Think Logically When Debugging

Kenneth Fisher explains his debugging technique:

Almost everything is made up of smaller pieces. When you are running across a problem, (well, after you check the stupid things) start breaking up what you are doing into smaller pieces. I’m going to give a simplified version of an actual example of something I did recently. No code examples (sorry), just discussion, and only most of the tests so you can get the idea.

The problem
I’m running a job that runs a bat file that uses SQLCMD to run a stored procedure that references a linked server. I’m getting a double hop error.

There’s some good advice in here.  My slight modification to this is that if you have strong priors as to the probability distribution of the cause, hit the top one or two items (in terms of likelihood of being the cause of failure) first, and if that doesn’t fix it, then go from the beginning.  This assumes a reasonable probability distribution, which typically means that you have experienced the problem (or something much like it) before.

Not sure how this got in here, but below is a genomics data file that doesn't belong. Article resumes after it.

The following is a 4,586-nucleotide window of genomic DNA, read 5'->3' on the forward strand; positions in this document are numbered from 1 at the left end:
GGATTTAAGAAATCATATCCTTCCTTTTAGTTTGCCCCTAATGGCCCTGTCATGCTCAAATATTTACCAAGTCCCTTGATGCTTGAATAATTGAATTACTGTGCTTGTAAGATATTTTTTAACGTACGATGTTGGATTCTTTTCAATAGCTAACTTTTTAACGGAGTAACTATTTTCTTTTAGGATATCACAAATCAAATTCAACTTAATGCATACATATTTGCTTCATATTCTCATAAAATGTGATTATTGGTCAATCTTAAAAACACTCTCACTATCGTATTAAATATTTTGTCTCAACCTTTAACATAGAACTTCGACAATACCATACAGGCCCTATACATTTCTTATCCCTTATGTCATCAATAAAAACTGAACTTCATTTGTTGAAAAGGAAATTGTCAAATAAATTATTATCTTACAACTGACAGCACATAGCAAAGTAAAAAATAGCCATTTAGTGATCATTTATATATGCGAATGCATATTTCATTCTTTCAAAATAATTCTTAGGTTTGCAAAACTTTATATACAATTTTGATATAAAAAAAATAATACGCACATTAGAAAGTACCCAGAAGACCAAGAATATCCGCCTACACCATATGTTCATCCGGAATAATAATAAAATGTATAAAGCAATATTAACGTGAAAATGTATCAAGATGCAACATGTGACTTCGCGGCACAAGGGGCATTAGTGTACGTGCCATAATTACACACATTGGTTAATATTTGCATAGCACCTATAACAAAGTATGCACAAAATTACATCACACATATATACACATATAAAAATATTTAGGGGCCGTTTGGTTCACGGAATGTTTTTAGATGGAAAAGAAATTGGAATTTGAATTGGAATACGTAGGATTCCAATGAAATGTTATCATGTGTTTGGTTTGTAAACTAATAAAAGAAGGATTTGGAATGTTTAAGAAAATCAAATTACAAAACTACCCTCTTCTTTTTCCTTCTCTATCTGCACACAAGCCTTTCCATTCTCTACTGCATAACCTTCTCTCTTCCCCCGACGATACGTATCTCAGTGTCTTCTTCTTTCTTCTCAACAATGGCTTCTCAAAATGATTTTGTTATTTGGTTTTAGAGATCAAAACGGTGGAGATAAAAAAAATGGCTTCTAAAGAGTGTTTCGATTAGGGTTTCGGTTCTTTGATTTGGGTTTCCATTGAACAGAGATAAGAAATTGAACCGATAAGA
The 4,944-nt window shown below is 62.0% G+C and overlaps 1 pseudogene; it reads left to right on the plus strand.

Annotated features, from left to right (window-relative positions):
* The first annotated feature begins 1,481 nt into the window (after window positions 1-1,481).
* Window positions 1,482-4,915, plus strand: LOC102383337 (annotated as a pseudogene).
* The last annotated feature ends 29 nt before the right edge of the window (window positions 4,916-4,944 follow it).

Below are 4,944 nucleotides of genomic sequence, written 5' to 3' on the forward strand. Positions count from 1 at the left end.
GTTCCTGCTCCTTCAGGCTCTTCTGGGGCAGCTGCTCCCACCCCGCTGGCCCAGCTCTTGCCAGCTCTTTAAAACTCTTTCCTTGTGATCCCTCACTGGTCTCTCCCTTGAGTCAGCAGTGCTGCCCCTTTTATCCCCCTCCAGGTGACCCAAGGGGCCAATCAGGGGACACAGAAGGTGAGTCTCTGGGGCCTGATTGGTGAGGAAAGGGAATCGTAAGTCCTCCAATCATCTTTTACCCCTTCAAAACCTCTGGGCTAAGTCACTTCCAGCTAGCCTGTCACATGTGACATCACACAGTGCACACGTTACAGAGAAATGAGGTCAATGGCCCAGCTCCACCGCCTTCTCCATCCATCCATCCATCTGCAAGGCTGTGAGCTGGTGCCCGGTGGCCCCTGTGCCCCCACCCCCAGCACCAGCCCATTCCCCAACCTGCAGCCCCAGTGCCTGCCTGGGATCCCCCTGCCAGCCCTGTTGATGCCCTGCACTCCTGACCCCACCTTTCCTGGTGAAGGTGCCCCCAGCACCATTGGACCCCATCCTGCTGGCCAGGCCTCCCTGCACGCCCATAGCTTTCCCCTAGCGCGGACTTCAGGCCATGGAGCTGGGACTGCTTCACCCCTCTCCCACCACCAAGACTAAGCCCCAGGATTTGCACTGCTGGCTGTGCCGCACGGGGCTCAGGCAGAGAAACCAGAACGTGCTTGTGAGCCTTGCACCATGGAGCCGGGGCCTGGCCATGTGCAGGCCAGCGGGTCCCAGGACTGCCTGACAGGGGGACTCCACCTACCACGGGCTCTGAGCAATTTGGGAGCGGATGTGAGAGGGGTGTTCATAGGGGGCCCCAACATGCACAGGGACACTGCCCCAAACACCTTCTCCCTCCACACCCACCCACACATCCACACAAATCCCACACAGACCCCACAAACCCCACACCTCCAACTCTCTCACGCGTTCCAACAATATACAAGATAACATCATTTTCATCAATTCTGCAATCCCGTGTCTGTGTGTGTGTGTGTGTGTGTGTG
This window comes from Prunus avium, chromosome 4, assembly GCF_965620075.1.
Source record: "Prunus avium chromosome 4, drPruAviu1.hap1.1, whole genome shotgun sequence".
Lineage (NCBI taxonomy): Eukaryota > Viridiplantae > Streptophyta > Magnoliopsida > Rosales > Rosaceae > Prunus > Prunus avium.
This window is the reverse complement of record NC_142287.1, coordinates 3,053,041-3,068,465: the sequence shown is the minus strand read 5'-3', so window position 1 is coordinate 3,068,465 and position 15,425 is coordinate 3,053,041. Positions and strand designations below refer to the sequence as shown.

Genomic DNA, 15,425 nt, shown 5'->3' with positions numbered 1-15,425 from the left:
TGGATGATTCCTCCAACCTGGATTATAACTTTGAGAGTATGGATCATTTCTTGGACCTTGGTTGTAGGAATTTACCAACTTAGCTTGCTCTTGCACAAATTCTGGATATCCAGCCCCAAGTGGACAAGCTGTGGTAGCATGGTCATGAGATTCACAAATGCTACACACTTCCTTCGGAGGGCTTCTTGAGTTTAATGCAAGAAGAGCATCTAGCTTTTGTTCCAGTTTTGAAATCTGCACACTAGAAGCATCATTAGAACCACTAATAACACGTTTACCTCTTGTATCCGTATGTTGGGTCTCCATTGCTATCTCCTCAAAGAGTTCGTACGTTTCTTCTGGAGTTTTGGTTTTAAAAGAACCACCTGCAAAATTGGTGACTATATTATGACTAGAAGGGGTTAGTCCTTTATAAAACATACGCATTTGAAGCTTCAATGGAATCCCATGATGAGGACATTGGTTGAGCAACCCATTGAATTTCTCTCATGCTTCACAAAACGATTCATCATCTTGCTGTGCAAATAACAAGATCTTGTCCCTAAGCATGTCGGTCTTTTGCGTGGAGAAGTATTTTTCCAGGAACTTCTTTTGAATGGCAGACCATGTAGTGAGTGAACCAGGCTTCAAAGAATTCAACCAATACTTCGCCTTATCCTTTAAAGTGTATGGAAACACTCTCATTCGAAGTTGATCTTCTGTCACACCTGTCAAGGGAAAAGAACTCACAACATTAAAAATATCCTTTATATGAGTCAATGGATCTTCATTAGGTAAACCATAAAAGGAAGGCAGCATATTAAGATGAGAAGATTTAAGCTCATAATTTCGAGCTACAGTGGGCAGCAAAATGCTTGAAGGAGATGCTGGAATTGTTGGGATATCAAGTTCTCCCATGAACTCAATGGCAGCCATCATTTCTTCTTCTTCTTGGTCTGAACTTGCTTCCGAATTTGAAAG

Related Posts

Understanding Binary Trees

Robert Maclean has a couple of posts on binary trees.  In the first post, he explains the basics of a binary tree: As a binary tree has some flexibility in it, a number of classifications have come up to have a consistent way to discuss a binary tree. Common classifications are: Full binary tree: Each node in […]

Read More

Technical Debt, T-SQL Business Rules Edition

Paul Turley tells a story of technical debt: They’ve been writing reports using some pretty complicated SQL queries embedded in SSRS paginated reports.  Every time a user wants a new report, a request is sent to the IT group.  A developer picks up the request, writes some gnarly T-SQL query with pre-calculated columns and business […]

Read More

Categories

March 2018
MTWTFSS
« Feb Apr »
 1234
567891011
12131415161718
19202122232425
262728293031